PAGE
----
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Startup Weekend Iowa City goes virtual, tickets now available

Startup Weekend Iowa City is partnering with Techstars Iowa to bring back the 54-hour event in a new, virtual format next month. During the weekend-long event, entrepreneurs, business managers, startup enthusiasts, marketing gurus, graphic artists and more will pitch ideas for new startup companies, form teams around those ideas, and then deliver final presentations at the end of the weekend.

The online event will kick off at 6 pm on Friday, April 23. Participants will get up and pitch their idea on Friday evening and try to form teams around their ideas. Throughout the weekend, teams will then work on their ideas and will have the opportunity to meet with mentors on Saturday afternoon.

“Since we weren’t able to have Startup Weekend Iowa City this past year because of COVID, we wanted to do something to bring it back again for 2021,” said Jay Cooper, organizer of the event.

On Sunday, teams will present their final pitches at 4 pm via live stream. The final pitches will be free and open for anyone who would like to attend.

“It will definitely feel different than the in-person events where you have that energy of everyone in the room together,” said Cooper. “But we will be utilizing a lot of technology that people have been using now pretty frequently for the last year. So it won’t be terribly difficult for folks to form teams and really get things going during the weekend.”

Cooper says he hopes to have between 50 and 100 people sign up for the event.

“We’re going to be using software that a lot of people are using already,” said Cooper. “We’re going to be using Slack and Discord as a way for teams to form leading up to the weekend itself and then also use those platforms to communicate between teams so mentors can come in. The actual beginning and end of the Startup Weekend will be live streaming so that folks can do their pitches in front of a virtual audience.”

Registration for the event is free and now open.

Startup Weekend Iowa City goes virtual, tickets now available | Clay & Milk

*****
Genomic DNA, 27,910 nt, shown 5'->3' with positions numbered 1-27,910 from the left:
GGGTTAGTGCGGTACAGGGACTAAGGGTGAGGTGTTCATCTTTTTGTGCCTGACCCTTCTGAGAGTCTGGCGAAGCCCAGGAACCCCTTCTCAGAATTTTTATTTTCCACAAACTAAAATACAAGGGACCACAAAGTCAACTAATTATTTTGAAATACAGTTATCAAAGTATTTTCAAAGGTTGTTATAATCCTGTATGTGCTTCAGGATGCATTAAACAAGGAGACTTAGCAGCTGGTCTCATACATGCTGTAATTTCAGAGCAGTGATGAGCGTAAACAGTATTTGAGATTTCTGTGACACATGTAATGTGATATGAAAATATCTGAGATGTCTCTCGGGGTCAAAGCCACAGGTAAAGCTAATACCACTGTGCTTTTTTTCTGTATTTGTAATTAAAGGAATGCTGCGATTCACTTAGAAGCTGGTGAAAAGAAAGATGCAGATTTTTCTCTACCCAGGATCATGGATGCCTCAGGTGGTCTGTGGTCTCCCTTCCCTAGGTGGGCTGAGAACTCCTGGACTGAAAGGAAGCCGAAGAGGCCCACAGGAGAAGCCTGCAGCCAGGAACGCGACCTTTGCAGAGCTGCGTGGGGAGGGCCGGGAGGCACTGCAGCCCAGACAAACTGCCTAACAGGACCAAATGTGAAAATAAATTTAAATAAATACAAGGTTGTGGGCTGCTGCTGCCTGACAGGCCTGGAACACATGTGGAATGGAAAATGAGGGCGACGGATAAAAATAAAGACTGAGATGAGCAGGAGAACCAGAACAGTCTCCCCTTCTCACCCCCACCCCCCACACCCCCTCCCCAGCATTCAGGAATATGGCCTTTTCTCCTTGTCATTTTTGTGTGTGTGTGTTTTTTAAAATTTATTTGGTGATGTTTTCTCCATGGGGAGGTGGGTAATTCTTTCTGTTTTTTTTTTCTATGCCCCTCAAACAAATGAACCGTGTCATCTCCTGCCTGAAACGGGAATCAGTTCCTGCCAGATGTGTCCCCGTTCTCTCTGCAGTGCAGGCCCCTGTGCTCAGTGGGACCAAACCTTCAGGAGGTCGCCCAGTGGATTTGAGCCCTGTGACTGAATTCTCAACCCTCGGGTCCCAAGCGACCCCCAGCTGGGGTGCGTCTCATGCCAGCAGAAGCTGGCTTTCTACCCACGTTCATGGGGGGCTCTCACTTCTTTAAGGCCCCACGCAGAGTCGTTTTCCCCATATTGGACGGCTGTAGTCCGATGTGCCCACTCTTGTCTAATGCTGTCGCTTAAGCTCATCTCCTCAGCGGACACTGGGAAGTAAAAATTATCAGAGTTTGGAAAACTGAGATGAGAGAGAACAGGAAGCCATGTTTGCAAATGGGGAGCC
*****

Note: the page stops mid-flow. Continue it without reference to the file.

A central Iowa ag-tech accelerator has secured more backers and finally has a name. The Greater Des Moines Partnership first announced the accelerator last year, naming four initial investors. On Monday, the Partnership said the program will be called the "Iowa AgriTech Accelerator" and named three new investors. The new investors include Grinnell Mutual, Kent Corp. and Sukup Manufacturing, all Iowa companies. They join investors Deere & Co., Peoples Co., Farmers Mutual Hail Insurance Co. and DuPont Pioneer. Each investor has agreed to put up $100,000 for the first year of the accelerator. Startups entering the program will receive $40,000 in seed funding in exchange for 6 percent equity. Tej Dhawan, an angel investor and local startup mentor, is serving as interim director until the AgriTech Accelerator names a permanent leader. Dhawan held a similar role with the GIA before Brian Hemesath was named as managing director. As interim director, Dhawan said his main job includes hiring the accelerator's executive director, establishing a business structure and initial recruiting for the first cohort. The accelerator will place few filters, such as location and product, on the applicant pool, Dhawan said. "When you’re seeking innovation, innovation can come from every corner of the world so why restrict ourselves," he said. One area the the AgriTech Accelerator won't recruit from is biotech. For its first cohort, the AgriTech Accelerator will work out of the GIA's space in Des Moines' East Village, Dhawan said. A future, permanent home is still to be decided. The accelerator's program will host startups from mid-July through mid-October, ending with an event connected to the annual World Food Prize. The GIA, which the AgriTech Accelerator is based on, also ends with presentations at an industry event. The accelerator has also started lining up a mentor pool. The Iowa Corn Growers Association, Iowa Soybean Association and the Iowa Pork Producers Association have agreed to provide mentors, as has Iowa State University. While the AgriTech Accelerator is loosely based off of the GIA, it will differ in its business structure, Dhawan said. The GIA runs through a for-profit model for both operations and its investment fund. The AgriTech Accelerator will have a nonprofit model for its operations and a for-profit setup for its fund. Dhawan said the nonprofit model is being used so the accelerator can better work with other nonprofit partners, such as trade associations. "These are all organizations that are nonprofits and can be amazing stakeholders without ever having to be investors in the accelerator," he said. "It becomes easier to work with trade associations in their nonprofit role when we are also a nonprofit." When it's up and running, the AgriTech Accelerator would be one of a handful of ag-focused startup development programs in Iowa. Others include the Ag Startup Engine out of Iowa State University and the Rural Ventures Alliance from Iowa MicroLoan. Matthew Patane is the managing editor and co-founder of Clay & Milk. Send him an email at
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